Give us entertainment—in addition you can make us think, inspire us, teach us, move us deeply and make us take back large chunks of the movie. Or just ensure we have a blast while we watch a film!
That’s all we want, but without any compromise! We do not care about the genre—we will come and watch any good film. We do not necessarily want big stars—they are just add-on attractions for us. We will love young, new blood—if they respect our collective likes and dislikes and excel at what they are offering us. We will not crib about anything as long as the story carries us along in its flow after we have shelled out our hard-earned money.
In short, tell us any good story, but tell it well.
And that is the message sent yet again by the audiences to the film industry, with clear ‘Do’s and even clearer ‘Don’ts’.
The six main hits and successes of 2018’s Q1 (the first three months for the uninitiated) prove this with renewed emphasis—Padmaavat, Pad Man, Sonu Ke Titu Ki Sweety, Raid, Hichki and Baaghi 2. The average here, though Padmaavat released in late January, works out to one hit or big success every two weeks, and that is truly an awesome score for an industry that has fared so poorly for years now, despite all those rare blockbusters and some surprises. Things do seem to be looking up, but the tempo will need to be maintained.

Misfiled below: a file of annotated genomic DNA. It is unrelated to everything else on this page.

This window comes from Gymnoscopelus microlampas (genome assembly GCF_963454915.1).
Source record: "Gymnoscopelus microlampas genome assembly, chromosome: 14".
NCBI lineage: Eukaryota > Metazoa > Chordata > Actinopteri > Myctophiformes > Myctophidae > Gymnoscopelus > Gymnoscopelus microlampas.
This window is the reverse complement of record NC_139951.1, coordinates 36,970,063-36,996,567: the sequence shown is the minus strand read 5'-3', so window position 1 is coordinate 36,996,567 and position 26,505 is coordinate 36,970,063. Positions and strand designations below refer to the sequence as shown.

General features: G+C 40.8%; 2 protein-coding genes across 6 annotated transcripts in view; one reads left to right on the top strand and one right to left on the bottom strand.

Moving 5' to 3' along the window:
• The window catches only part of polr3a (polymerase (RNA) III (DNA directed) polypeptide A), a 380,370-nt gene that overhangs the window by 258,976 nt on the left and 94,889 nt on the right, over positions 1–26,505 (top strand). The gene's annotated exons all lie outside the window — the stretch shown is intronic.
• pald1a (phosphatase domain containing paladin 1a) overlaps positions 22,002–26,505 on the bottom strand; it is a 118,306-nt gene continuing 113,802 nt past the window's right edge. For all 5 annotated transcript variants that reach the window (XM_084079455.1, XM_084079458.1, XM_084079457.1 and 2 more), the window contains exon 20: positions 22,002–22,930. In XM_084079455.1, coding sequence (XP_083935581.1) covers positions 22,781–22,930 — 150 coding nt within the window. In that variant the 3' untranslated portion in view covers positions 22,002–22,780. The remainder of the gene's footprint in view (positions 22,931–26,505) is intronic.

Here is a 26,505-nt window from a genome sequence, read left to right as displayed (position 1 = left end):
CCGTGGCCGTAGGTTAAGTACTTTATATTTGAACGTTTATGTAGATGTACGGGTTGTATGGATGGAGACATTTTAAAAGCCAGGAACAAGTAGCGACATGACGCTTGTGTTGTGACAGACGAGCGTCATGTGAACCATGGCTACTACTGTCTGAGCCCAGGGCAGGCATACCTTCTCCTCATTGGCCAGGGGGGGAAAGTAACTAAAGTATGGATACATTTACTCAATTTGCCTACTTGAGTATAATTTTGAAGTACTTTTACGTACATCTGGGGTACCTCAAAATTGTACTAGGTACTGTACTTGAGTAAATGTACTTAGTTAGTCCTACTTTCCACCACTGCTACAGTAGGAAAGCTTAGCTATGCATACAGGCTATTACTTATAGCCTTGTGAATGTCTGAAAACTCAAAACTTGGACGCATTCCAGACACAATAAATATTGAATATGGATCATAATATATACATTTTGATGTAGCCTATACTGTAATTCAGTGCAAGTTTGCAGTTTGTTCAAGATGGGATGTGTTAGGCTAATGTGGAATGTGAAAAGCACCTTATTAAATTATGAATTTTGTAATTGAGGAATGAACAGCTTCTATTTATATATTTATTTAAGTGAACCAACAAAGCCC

Before we discuss the magic that happened, an analysis of what the audience rejected: 1921 and Hate Story IV, two films from a franchise, scored decent footfalls for their genre but could not muster the needed minimum moneys to break even.
High on intellect and low on audience connect, Kaalakandi (a dark ‘comedy’) and Mukkabaaz (its director’s name ensured ivory-tower acclaim) capsized instantly. Moronic fares like Welcome To New York and Dil Juunglee (by leaps the worst film of this phase) were also junked ruthlessly despite the cast.
A major calamity was Aiyaary, which was a Neeraj Pandey experiment that went wrong, just like Jagga Jasoos last year. Its lifetime collection, for a big movie, was a shockingly abysmal Rs. 18.22 crore. And what were the main reasons for this? First, too long a length, and foremost, a complex narration of a (good) story that most did not understand!